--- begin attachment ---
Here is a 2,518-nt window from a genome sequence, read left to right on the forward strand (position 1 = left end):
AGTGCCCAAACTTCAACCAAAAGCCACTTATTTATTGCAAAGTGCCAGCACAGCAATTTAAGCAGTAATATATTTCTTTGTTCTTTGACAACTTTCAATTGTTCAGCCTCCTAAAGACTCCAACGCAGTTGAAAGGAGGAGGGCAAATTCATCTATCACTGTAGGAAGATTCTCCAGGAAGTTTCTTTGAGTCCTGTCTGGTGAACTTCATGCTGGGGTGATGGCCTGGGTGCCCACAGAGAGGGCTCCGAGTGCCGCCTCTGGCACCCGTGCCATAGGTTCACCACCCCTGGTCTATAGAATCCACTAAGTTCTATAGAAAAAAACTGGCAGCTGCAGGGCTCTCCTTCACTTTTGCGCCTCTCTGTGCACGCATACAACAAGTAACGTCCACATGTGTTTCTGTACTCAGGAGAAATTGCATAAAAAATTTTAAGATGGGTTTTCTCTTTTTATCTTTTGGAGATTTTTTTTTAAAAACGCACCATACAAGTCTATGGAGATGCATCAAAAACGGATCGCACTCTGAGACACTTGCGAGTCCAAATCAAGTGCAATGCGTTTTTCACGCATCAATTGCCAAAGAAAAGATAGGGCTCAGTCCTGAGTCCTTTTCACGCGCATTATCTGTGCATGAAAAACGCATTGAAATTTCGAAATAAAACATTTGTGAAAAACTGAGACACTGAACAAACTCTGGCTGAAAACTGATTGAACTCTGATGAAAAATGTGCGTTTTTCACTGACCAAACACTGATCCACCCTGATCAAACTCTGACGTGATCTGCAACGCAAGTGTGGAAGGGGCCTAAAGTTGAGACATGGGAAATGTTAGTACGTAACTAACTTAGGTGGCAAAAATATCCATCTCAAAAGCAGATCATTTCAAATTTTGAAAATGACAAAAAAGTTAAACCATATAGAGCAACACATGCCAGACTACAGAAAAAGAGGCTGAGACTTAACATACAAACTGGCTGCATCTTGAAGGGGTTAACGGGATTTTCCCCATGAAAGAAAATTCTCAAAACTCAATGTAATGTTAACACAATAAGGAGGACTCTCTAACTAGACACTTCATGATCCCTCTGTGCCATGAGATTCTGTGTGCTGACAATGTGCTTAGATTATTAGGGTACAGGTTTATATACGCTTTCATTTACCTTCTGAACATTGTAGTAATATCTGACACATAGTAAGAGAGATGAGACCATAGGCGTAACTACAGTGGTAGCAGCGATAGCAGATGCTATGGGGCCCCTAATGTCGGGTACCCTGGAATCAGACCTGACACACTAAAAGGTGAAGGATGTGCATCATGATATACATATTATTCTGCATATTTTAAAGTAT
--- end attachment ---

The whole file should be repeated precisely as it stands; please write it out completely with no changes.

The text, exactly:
Here is a 2,518-nt window from a genome sequence, read left to right on the forward strand (position 1 = left end):
AGTGCCCAAACTTCAACCAAAAGCCACTTATTTATTGCAAAGTGCCAGCACAGCAATTTAAGCAGTAATATATTTCTTTGTTCTTTGACAACTTTCAATTGTTCAGCCTCCTAAAGACTCCAACGCAGTTGAAAGGAGGAGGGCAAATTCATCTATCACTGTAGGAAGATTCTCCAGGAAGTTTCTTTGAGTCCTGTCTGGTGAACTTCATGCTGGGGTGATGGCCTGGGTGCCCACAGAGAGGGCTCCGAGTGCCGCCTCTGGCACCCGTGCCATAGGTTCACCACCCCTGGTCTATAGAATCCACTAAGTTCTATAGAAAAAAACTGGCAGCTGCAGGGCTCTCCTTCACTTTTGCGCCTCTCTGTGCACGCATACAACAAGTAACGTCCACATGTGTTTCTGTACTCAGGAGAAATTGCATAAAAAATTTTAAGATGGGTTTTCTCTTTTTATCTTTTGGAGATTTTTTTTTAAAAACGCACCATACAAGTCTATGGAGATGCATCAAAAACGGATCGCACTCTGAGACACTTGCGAGTCCAAATCAAGTGCAATGCGTTTTTCACGCATCAATTGCCAAAGAAAAGATAGGGCTCAGTCCTGAGTCCTTTTCACGCGCATTATCTGTGCATGAAAAACGCATTGAAATTTCGAAATAAAACATTTGTGAAAAACTGAGACACTGAACAAACTCTGGCTGAAAACTGATTGAACTCTGATGAAAAATGTGCGTTTTTCACTGACCAAACACTGATCCACCCTGATCAAACTCTGACGTGATCTGCAACGCAAGTGTGGAAGGGGCCTAAAGTTGAGACATGGGAAATGTTAGTACGTAACTAACTTAGGTGGCAAAAATATCCATCTCAAAAGCAGATCATTTCAAATTTTGAAAATGACAAAAAAGTTAAACCATATAGAGCAACACATGCCAGACTACAGAAAAAGAGGCTGAGACTTAACATACAAACTGGCTGCATCTTGAAGGGGTTAACGGGATTTTCCCCATGAAAGAAAATTCTCAAAACTCAATGTAATGTTAACACAATAAGGAGGACTCTCTAACTAGACACTTCATGATCCCTCTGTGCCATGAGATTCTGTGTGCTGACAATGTGCTTAGATTATTAGGGTACAGGTTTATATACGCTTTCATTTACCTTCTGAACATTGTAGTAATATCTGACACATAGTAAGAGAGATGAGACCATAGGCGTAACTACAGTGGTAGCAGCGATAGCAGATGCTATGGGGCCCCTAATGTCGGGTACCCTGGAATCAGACCTGACACACTAAAAGGTGAAGGATGTGCATCATGATATACATATTATTCTGCATATTTTAAAGTAT